Within Bogotá the PRUV Project has selected the Altos de la Florida informal settlement for inclusion within the project. Altos de la Florida is located in Soacha, a border city on the western edge of Bogotá. Soacha, whose original name, Suacha, comes from the Chibcha Indians and means Sua, ‘The Sun’ and Cha, ‘Male’ (The City of the Sun Male), is a border city with the south-western edge of Bogota, which communicates with other areas such as Meta and the Caguan, to the southwest, and to Huila and Tolima in the west, make it a geostrategic territory for illegal armed groups. The origins of Soacha are linked to land squatting promoted by the Communist Party (which at the time had organic links to the FARC, and which brought in the first militias as ‘self-defence’).
The municipality has historically been called the “city of the displaced”, due to the internal armed conflict in Colombia, there are about 40.000 displaced persons in Soacha, although the Unidad de Atención y Reparación a Víctimas (UARIV) figure estimates up to 50.000. Soacha has been described as a “radiography” of Colombia because we can identify there: (1) the conditions of precariousness and poverty of the local population, (2) the arrival to urban areas of rural displaced people, and (3) the economic migration to a big city such as Bogotá. All of this population has to face risks and threats in a vulnerable urban space.
Soacha is divided into six comunas and two corregimientos, which group 14 veredas and 358 legal districts, 63 of them still not legalized, thus known as informal settlements, including Altos de la Florida. This division and fragmentation by comunas causes “Soacha not [to be] understood as a municipality with an identity but by communities with different social fabric, so invisible barriers are created” (UARIV 2016). According to a report from the Corporación Infancia y Desarrollo in 2010, “more than 50% of the settlements are illegal: without title and with poor public investment. Approximately 30% of the districts are located in areas of natural risk” (Consultoría para los Derechos Humanos y el Desplazamiento (CODHES) 2013).
Socioeconomic inequality and vulnerability arising from it are two of the biggest problems of a municipality, with housing and high levels of unemployment stated as key factors. The urban conurbation with Bogota has also severely affected Soacha, mainly through a process of stigmatization that observed the municipality as a dormitory town of the capital, with limited financial resources, poor access to education, informal economies, violence and cheap labor. This stigmatization is also reflected in the municipality, mainly amongst young people.
Finally, the municipality has a serious institutional fragility based on a lack of resources and political will, because, despite being the municipality with the highest population density in the department of Cundinamarca and the eighth most populous city in the country, its population census is seriously out of date. According to estimates of the Departamento Administrativo Nacional de Estadística (DANE), based on the 2005 national census, the current population in Soacha is 511.262 inhabitants. However, as pointed out by the municipal administration and organizations in the municipality, the numbers already exceed one million inhabitants (González Casas 2016). This gap causes miscalculation of services required, for example, by the UARIV (the national institution assisting victims of the conflict) as these do all their planning and resource management based on an extremely low population compare with the population that they actually have to attend. All this in a municipality which remains a hub of migration and displacement in the country, in fact, more than half of the population of Soacha, 58%, is not a native of the city and 26% is of Bogota origin, although according to the Plan de Integración Único (PIU) of the municipality in 2013, 82.1% of the resident population comes from other parts of the country due to high flows of displaced population in recent decades and previous migration processes (Consultoría para los Derechos Humanos y el Desplazamiento (CODHES) 2013).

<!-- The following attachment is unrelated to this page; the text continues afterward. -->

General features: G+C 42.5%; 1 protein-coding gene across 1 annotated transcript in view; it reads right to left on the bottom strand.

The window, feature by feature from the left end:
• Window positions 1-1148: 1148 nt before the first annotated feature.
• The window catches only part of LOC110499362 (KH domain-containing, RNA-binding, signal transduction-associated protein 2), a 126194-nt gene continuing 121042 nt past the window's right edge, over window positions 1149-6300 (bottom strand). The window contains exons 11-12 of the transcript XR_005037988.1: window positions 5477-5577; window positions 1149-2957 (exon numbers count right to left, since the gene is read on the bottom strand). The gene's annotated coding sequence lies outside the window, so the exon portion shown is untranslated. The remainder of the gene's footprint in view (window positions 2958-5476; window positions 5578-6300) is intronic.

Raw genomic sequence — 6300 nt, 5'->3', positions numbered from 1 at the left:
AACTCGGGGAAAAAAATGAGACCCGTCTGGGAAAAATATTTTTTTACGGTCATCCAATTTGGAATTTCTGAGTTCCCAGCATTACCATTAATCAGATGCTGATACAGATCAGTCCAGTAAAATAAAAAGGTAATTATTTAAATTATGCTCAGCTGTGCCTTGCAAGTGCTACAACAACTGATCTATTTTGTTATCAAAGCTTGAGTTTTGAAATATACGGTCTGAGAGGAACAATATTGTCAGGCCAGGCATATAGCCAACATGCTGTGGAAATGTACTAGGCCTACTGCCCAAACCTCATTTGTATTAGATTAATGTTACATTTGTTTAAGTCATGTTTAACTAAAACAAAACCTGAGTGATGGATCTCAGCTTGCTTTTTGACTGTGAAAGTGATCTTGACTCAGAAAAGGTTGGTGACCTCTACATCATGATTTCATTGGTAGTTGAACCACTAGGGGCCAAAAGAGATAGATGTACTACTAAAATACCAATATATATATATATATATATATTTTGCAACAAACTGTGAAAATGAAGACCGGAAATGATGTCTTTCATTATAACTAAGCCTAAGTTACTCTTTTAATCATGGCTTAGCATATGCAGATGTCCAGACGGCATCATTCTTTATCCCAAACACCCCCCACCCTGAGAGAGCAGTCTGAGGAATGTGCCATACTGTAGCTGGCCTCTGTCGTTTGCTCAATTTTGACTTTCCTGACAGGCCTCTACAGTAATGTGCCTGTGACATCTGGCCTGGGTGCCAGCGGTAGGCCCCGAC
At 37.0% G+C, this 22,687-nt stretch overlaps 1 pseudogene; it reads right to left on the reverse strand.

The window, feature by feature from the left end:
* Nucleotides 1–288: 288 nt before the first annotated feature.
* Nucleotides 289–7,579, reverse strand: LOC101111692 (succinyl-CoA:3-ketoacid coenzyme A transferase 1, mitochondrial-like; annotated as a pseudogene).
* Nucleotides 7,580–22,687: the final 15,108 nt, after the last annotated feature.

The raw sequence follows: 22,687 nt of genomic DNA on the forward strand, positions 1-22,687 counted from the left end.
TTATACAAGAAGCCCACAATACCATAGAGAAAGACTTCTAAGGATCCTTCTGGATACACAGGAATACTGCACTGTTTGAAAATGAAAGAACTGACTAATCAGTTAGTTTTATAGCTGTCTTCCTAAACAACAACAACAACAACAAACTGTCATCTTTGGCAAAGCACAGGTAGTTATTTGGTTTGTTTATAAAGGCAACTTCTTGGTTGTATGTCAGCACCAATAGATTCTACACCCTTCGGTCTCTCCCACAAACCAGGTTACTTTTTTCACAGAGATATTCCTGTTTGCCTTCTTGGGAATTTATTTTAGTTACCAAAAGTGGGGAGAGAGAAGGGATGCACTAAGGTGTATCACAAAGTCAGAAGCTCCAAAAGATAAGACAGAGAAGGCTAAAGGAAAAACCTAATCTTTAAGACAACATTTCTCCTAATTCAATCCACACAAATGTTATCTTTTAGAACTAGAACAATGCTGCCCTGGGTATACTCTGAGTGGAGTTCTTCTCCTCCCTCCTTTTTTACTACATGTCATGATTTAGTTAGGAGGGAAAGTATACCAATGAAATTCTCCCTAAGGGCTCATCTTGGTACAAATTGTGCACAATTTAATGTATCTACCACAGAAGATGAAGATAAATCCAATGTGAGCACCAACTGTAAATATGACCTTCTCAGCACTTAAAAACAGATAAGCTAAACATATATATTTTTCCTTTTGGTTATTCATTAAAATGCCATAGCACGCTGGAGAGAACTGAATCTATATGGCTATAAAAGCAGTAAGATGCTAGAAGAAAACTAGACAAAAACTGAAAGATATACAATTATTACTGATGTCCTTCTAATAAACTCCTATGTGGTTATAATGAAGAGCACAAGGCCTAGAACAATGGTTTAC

Map 1. Localization map of Soacha in the Cundinamarca department
Source: Jesuit Refugee Service (JRS) – Soacha.
The PRUV Case Study in Soacha is based on two localities in Altos de la Florida (Comuna VI).
The informal settlement of Altos de la Florida is located in the comuna VI in southwestern of Soacha and according to the population census of 2013 (UNIMINUTO y PNUD 2016), employs approximately 6.000 people and 1.800 families (ACNUR y PNUD 2013) located in four sectors to the top of Cerro El Esparto. In addition, 49% of the population is under 18 years of age. The main feature of Altos de la Florida is its informality and its population, which began to populate the area in the late eighties and early nineties. This population process continues as a “result of processes of invasion and subdivisions without planning approach; in fact, it does not have planning permission and is not legalized” (UNIMINUTO y UNDP 2016)
Altos de la Florida is an urban informal settlement. In addition, according to estimates by UNHCR and UNDP, over 40% of the community is made up of displaced populations (this may be more) and 60% is part of the host community (UNHCR y UNDP 2013). In Altos de la Florida there are major differences in vulnerabilities and issues within the four sectors, whether they are closest to the city level or to the top of the mountain. Observing such urban contexts as a complex adaptive system allows an understanding that humanitarian crises arise in a situation of vulnerability or previous no protection situation where a series of pre-existing factors (extreme poverty, inequality, lack of access to basic services, urbanization, poor governance), boosted by the trigger of a natural or human catastrophe, that multiply their destructive effects (Churruca 2016).